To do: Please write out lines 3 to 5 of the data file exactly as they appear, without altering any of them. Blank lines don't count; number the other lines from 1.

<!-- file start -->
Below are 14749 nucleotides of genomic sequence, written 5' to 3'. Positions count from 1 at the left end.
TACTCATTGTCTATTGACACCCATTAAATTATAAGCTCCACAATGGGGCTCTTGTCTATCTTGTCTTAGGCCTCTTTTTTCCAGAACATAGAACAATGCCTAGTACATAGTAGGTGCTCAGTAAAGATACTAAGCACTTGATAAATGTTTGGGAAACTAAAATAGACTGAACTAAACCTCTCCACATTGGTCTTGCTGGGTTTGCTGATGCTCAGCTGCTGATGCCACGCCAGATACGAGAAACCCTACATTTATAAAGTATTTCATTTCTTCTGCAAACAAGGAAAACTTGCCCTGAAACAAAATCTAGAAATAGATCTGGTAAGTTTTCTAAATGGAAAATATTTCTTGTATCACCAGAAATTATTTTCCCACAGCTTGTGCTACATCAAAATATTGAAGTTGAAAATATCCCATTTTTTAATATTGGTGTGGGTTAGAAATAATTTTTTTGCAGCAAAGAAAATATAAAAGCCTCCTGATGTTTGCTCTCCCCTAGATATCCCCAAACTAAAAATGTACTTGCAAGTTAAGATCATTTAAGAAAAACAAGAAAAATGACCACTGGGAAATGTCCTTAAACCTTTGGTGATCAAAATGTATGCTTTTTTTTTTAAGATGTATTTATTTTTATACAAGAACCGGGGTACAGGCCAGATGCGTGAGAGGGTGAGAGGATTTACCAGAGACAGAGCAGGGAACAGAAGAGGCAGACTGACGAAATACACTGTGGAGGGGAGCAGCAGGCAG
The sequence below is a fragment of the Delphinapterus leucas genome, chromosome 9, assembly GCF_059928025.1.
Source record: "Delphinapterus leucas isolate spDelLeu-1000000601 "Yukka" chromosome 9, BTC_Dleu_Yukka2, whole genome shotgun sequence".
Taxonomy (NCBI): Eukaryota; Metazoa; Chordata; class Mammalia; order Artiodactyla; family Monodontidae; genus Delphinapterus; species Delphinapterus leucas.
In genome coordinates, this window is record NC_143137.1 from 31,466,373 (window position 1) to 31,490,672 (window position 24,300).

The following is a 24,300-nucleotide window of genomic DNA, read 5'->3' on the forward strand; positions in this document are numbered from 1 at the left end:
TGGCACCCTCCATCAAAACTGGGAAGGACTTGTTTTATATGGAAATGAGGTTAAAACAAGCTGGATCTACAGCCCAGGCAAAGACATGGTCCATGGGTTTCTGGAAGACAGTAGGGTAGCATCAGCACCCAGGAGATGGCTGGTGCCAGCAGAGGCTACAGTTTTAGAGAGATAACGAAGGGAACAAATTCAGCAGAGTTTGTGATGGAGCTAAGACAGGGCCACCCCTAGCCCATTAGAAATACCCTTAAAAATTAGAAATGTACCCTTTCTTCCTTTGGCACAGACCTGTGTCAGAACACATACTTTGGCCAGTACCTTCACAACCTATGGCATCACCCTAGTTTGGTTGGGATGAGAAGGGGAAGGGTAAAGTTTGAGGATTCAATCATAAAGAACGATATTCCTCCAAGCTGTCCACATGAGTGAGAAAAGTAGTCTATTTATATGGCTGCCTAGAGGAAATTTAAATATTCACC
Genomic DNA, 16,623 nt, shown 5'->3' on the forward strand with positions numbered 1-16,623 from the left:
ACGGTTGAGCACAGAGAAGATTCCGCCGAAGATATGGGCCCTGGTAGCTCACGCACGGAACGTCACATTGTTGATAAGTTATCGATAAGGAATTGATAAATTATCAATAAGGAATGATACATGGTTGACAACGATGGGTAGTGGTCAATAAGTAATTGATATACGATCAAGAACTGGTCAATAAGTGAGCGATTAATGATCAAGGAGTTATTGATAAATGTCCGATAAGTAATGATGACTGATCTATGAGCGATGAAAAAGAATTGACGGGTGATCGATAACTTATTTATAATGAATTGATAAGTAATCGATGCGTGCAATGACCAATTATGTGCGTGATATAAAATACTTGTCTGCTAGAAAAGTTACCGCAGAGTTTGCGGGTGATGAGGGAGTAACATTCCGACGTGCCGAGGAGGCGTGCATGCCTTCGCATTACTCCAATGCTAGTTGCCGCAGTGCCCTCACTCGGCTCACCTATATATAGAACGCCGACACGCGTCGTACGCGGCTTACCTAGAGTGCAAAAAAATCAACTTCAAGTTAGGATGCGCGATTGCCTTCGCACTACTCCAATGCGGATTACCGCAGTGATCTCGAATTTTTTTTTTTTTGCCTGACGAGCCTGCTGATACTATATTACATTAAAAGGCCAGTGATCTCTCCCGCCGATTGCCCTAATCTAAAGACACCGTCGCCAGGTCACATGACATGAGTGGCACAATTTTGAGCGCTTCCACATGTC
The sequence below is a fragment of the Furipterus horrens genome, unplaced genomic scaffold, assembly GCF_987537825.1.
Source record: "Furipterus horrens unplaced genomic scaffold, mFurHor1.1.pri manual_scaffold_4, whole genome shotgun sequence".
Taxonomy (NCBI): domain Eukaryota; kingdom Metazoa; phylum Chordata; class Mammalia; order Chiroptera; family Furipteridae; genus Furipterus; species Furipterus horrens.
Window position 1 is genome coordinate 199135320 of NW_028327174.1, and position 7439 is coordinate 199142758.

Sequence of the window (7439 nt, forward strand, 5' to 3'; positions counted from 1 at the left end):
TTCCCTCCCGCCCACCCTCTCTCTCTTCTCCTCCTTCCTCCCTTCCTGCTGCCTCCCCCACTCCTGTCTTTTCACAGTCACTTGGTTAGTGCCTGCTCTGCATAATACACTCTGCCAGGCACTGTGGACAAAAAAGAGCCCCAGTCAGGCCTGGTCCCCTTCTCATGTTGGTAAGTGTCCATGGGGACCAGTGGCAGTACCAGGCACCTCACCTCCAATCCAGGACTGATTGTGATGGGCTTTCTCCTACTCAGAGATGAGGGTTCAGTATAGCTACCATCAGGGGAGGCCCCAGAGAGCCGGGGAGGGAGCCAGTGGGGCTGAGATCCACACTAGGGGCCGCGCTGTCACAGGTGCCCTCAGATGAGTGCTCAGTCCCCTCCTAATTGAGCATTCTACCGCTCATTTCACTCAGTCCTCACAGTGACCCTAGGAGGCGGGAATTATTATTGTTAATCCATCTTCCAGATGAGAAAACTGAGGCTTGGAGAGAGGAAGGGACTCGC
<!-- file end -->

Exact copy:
The sequence below is a fragment of the Delphinapterus leucas genome, chromosome 9, assembly GCF_059928025.1.
Source record: "Delphinapterus leucas isolate spDelLeu-1000000601 "Yukka" chromosome 9, BTC_Dleu_Yukka2, whole genome shotgun sequence".
Taxonomy (NCBI): Eukaryota; Metazoa; Chordata; class Mammalia; order Artiodactyla; family Monodontidae; genus Delphinapterus; species Delphinapterus leucas.